1. ## Who Loves Math!

Ok this is definatly a bit more chem than math, but since chem is math . . .

Anyways, I am lookin to do some minor experiments at home this weekend and the only thing i still need is an equation for heat dispertion. I'm not sure what the exact theory/equation is called so its very hard to just google for it.

What i need is the equation that dictates the results of the following circumstance.

How long will it take for X-amounts of a liquid at T-temperature to drop below 32 degrees f when put into a freezer with an ambient temp of C.

I do remember from way back in chem that these types of equations have many factors such as atmospheric density and the such, but i am just going to null those since i don't need to be that painstakenly accurate in my calculations.

Any help would be awesome.

Edit: i should probably add the liquid in question is water. that will probably affect the equation.

2. Maybe you just dont know how to google

MLF

3. Well all of those site have equations that are a bit beyond what i need, but thanks for the try. I was hoping to get the answer here, but it looks like i may actually have to hit the school library and browse some chem books. . . . .

4. Maybe google for a science forum then?

5. it's called physics ... not chem

6. unhappy: hmmmmm . . . well i guess you are right. I was thinking more of it as the physics of chemistry since i am going to be using this equation to seperate water from various liquids which have a freezeing temp lower than that of water.

Nokia: i will defanitly try finding a forum to post this on, not sure why i didn't think of that, probably because the sheer volume of collective knowledge here at AO dwarfs that of many if not all other forums.

7. Hi

Given:
- Heat reservoir "freezer" at temperature: C
- Liquid is initially at temperature: T_0
- Surface of the liquid: A
- Mass of liquid: m
- specific heat of the liquid: c

- surface heat conduction coefficient: h

We want:
- How long does it take such that the liquid is at temperature
T_1=32 deg f = 273.15 kelvin K

Assumptions/Simplifications:
- The liquid is cooling down via convection and radiation
within the freezer, where I assume that the temperature
inside the freezer remains constant ("heat bath"). From a
"kinetic theory"- point of view, this is not true, but sufficient
here.
- the surface of the liquid remains constant (...)
- ...

Solution:

Newton's law of cooling[1] tells us that within the fridge
(Q is heat quantity, t is time, T is the current temperature of the liquid)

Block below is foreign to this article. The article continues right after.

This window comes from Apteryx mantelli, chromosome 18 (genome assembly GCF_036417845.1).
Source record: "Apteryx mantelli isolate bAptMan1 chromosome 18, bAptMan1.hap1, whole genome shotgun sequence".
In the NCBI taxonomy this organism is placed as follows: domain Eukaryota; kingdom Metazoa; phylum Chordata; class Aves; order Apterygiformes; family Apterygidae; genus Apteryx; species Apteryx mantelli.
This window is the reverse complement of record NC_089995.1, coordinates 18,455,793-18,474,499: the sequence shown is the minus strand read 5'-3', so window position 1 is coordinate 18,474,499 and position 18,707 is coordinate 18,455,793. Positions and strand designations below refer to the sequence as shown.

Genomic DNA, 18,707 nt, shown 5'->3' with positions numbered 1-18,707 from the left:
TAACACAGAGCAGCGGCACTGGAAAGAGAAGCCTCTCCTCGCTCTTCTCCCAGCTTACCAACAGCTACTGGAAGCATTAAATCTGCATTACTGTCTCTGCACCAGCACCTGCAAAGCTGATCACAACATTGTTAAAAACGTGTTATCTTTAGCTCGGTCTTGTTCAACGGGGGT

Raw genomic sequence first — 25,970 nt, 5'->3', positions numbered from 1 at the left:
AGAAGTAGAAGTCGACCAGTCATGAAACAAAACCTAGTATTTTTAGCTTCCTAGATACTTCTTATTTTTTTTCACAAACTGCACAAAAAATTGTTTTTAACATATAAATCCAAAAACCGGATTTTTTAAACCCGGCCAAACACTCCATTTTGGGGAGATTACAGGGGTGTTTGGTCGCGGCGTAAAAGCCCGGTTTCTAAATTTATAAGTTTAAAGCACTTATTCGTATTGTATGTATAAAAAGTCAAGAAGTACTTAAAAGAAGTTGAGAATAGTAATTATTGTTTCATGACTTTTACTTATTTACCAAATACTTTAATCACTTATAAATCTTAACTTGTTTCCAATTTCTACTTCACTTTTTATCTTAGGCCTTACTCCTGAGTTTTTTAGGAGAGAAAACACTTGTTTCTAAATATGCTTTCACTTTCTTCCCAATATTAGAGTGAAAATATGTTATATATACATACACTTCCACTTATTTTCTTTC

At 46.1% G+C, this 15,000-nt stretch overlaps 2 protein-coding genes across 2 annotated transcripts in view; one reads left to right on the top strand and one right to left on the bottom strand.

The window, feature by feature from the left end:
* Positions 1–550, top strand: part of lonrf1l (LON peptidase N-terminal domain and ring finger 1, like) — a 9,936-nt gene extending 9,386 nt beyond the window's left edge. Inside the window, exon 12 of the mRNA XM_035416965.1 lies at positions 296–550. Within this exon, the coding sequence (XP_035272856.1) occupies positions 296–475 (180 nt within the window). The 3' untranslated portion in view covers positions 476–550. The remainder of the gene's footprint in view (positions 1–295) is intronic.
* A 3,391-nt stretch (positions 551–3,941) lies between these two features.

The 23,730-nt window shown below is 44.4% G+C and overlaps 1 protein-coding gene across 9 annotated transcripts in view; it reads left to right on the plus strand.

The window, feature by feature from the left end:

dQ/dt = h A (T - C)

It can be shown (using dQ = -m c dT and integrating Newton's law)
that the temperature at a given time t is

T= C + (T_0-C) exp( -h A t/mc)

Solve for t:
t= -log[(T-C)/(T_0-C)] * m c / (h A)

and insert T=T_1.

Hope, I did not misunderstand you...

Cheers

/edit: I forgot the mention a little, but interesting detail: how long
would it take to reach equilibrium, ie the liquid is as cool as the freezer.
Answer: infinitely long. This is the danger of simplified models.

[1] http://en.wikipedia.org/wiki/Heat_conduction (bottom)

8. In case anyone was wondering what i found regarding this question:

I posted my scenario on a chemistry forum, and unhappy it was confirmed that this is a chem not physics question. I was basically informed that for a real life scenario such as mine the best and fastest way to figure the time out is through trial and error. There are way too may variables such as viscocity, viscocity over time, surface area, cup thickness, material, heat coefficients, freezer area, placment of freon coils, and the list goes on.

Thanks again for contributing what you guys could. As always the members of AO continue to impress and facinate me with the wide range of knowledge you all posses.

9. Equation would be mass x Specific heat x temp change = mass x specific heat x temp change

10. Hi

Take this with some sense of humour ...
I am wondering what people participating in a physics forum would say,
whether this is chemistry or physics ...

One should not always believe what people say in forums (even if the
same wrong arguments are repeated endlessy). JewishIntent
this is a physics question:
All processes, which leave the involved substances unchanged,
are assigned to physics. Thermodynamics, as we are dealing
with here, is physics. Chemical reactions, which change the bindings
between atoms, modify the substance. But then phase transitions,
such as liguid-gas, are physics....
Well, this is a forum - can you believe me?

I am wondering. Let me make a simple prediction using a specific
experiment:
- take 1kg soup at 60 deg celsius (140 deg fahrenheit, 333.15 K)
in a very thin cubic box (closed, metallic is preferred).
- put the soup in a freezer at -20 deg celsius (-4 deg fahrenheit, 253.15 K).

How long does it take until the soup has reached 0 deg celsius (32 deg fahrenheit, 273.15 K)?
(neglecting freezing of the soup)

Prediction: (all complicated properties of the soup are collected in the
substance properties c and h).

m=1kg
A=0.06 m^2
c=4182 J/(kg K) (maybe a little more or less. this is the water value).
h=77'000'000 W/(m^2 K)
--&gt; m c / (h A) =0.0009/s

It will take about 1540 seconds or 26min to cool down 1 kg of soup
(in a metallic closed cubic box) from 60 deg celsius to 0 deg celsius
in an environment of -20 deg celsius.
A crude approximation of course, but at least a value.

for a real life scenario such as mine the best and fastest way to figure the time out is through trial and error
They are right. By experiment you will get values for the constant h and c, or
more simplified for the ratio "m c / (h A) ". Then you have the fundamental
quantities to perform predictions for further experiments

Cheers

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